Art industry consensus

Going one step further, the crypto ecosystem developed new community models that allow players to interact online and collectively validate decisions and ideas. This is called a “consensus.” All of the blockchain technology has been built on it, and communities have adopted this logic and system of rules to structure themselves. These models find their expression in governance tokens and in decentralized autonomous organizations, or DAOs, which allow validators to get rewards for the significant input recognized by other community members.

As soon as the art community gets the DAO knowledge, the power of trend-making will go back to curators providing value to the art system by sharing their experience and vision.

“Phygital” art: Bridging the gap

Crypto gave birth to a new financial system that is now being adopted by leading financial institutions. There is a simple reason for that: It just works more efficiently. Traditional financial systems will start adopting NFT-based assets into their portfolio management as well. That will urge governments to issue regulations, which will clarify how to register and use NFT assets. The legal framework will create the link between physical art and digital NFTs, creating a “phygital” asset.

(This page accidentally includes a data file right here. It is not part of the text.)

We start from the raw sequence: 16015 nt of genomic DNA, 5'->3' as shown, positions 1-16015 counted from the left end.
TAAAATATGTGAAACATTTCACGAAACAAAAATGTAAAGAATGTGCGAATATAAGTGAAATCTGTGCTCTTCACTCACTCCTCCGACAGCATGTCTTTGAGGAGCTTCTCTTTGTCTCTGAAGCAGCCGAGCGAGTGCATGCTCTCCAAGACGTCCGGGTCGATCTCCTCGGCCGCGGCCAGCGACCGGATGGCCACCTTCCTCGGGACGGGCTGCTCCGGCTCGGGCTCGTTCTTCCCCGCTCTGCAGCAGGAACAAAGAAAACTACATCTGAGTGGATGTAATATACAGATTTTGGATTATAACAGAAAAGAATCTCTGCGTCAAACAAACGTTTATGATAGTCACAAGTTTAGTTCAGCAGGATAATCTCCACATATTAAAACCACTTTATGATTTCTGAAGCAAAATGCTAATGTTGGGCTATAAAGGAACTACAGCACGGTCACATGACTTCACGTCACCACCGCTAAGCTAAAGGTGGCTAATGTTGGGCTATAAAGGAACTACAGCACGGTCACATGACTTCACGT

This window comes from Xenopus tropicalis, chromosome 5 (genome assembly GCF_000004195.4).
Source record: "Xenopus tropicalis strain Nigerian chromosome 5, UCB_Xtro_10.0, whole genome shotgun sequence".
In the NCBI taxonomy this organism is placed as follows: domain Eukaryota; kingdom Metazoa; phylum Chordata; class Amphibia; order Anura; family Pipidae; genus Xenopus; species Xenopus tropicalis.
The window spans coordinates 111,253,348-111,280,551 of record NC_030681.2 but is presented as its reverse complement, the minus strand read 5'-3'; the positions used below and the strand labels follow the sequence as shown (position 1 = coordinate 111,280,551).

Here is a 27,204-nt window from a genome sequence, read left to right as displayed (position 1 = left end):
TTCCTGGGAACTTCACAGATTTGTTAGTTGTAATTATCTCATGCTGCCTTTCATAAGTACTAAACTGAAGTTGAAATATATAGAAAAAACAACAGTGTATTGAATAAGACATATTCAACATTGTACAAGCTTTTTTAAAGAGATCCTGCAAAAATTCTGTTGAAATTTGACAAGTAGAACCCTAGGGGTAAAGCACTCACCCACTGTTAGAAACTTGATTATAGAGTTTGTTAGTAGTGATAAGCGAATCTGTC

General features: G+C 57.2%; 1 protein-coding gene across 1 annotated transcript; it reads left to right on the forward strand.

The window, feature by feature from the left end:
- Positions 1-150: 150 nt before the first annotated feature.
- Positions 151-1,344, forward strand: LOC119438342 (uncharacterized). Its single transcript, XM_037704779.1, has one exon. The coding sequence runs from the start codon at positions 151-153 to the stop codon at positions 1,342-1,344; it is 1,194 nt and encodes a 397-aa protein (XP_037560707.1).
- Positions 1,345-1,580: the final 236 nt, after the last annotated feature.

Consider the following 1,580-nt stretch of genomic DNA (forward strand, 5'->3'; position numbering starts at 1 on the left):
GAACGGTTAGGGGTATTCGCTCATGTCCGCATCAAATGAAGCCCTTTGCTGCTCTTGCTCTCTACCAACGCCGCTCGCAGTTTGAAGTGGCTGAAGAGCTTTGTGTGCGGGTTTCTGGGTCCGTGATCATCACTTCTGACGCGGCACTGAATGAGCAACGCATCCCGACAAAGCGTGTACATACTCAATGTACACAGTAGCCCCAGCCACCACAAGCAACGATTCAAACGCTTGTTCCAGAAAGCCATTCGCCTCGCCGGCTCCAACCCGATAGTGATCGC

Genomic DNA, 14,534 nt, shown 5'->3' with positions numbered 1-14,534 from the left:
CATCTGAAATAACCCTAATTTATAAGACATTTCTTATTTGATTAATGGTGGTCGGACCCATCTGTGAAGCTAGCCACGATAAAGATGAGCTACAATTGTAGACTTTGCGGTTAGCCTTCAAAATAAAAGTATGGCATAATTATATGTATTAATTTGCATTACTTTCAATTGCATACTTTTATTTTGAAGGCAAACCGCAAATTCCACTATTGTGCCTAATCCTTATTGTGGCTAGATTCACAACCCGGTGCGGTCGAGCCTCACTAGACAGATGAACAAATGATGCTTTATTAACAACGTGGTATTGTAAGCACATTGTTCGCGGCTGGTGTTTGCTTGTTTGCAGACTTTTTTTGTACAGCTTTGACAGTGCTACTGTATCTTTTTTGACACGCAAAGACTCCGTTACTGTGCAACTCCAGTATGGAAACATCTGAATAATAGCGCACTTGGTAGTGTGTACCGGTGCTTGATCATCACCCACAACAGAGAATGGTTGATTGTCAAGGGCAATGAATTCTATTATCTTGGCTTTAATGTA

Phygital art closes the gap between physical and digital art, merging the best of both worlds together and enabling new models of ownership and funding in the art world.

Related: Hybrid smart contracts will replace the legal system

Ownership reimagined and democratized

The immediate advantages that asset holders will gain from the blockchain ecosystem are the transparency and ability to track their investments on the blockchain and move them around quickly. However, another impressive decentralized finance (DeFi) development is the fractionalization of NFTs, which can democratize art investments and revolutionize private museums’ and galleries’ financial models.

Some modern art museums can not afford to hold permanent collections, while other traditional galleries are forced to sell art to sustain themselves. In emerging countries where art is sold in galleries, pieces are frequently taken out of the country despite heritage protection laws. Distributed ownership allows museums to attract funding globally, giving more retail investors access to this asset class. Leaving ownership of one fraction to themselves, museums will be able to preserve the item while getting some funding from the sale.

Some art pieces are just too expensive, even for an institution to acquire, and distributed ownership can ease this type of sale.

Alternative grants model for museums and artists

Art is a capital-hungry industry, which has significantly suffered during the COVID-19 pandemic. It requires support from governments and big institutions — yet this support is not always provided in certain countries, forming unequal conditions for art industry players. However, NFTs have shown the ability to redirect capital based on community values and highlight new charity opportunities. Vitalik Buterin underlined the charity aspect of NFTs when he recently made a large, personal donation to an Indian COVID-19 relief fund (perhaps the biggest in history). While the institutions are late to invest due to their structural complexity, NFTs give the community an opportunity to self-fund.